In one fell swoop, his title reign ended and homecoming violently crashed and burned. Alvarado fared well early before falling apart late en route to a 10th round stoppage loss.

It wasn’t so much the loss that raised concern, but the manner in which he was defeated. For the second time in just over a year, the 33-year old absorbed a tremendous amount of punishment in what ultimately became losing efforts. One year prior, Alvarado was stopping inside of seven rounds in his first fight with Rios, before mixing in more boxing into his arsenal for their rematch last March.

Still, with two vicious stoppage losses in his past three fights coupled with past conflicts outside the ring, it remains in question whether or not Alvarado can return to within reach of the elite level.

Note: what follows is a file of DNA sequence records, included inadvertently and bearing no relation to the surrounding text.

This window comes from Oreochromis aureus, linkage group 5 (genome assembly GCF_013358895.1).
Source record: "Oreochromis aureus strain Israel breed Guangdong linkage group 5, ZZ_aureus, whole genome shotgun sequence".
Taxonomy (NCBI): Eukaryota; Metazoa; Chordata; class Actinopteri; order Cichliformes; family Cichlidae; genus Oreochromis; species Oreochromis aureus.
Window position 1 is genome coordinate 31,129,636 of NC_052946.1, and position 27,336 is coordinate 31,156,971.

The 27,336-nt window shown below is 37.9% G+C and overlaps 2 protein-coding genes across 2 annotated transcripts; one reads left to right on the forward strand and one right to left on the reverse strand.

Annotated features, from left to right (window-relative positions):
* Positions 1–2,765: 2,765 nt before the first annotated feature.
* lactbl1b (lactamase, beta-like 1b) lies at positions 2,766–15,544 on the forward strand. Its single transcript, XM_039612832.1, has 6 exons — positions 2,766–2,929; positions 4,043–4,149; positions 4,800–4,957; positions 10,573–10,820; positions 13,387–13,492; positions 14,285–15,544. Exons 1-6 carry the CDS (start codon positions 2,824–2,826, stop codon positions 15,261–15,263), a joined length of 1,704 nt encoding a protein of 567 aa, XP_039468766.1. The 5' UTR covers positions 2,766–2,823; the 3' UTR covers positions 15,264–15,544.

Marquez manages to turn away Father Time deep into the twilight of his career, enough to where he’s still in a position to make history. The winner of this weekend’s bout becomes the mandatory challenge for the welterweight title currently held by Manny Pacquiao, who reentered the title fray with a win over Bradley this past April.

A win by Marquez would renew a rivalry that began 10 years ago. Marquez is 1-2-1 in the series, though his lone official win is the only clear cut fight of their four-pack, when he knocked Pacquiao out cold in the 6th round of their epic fourth fight in Dec. ’12.

Their last two fights have taken place within welterweight limits, where Marquez is 1-3 lifetime, having lost to Pacquiao (3rd fight), Bradley and Floyd Mayweather at the weight.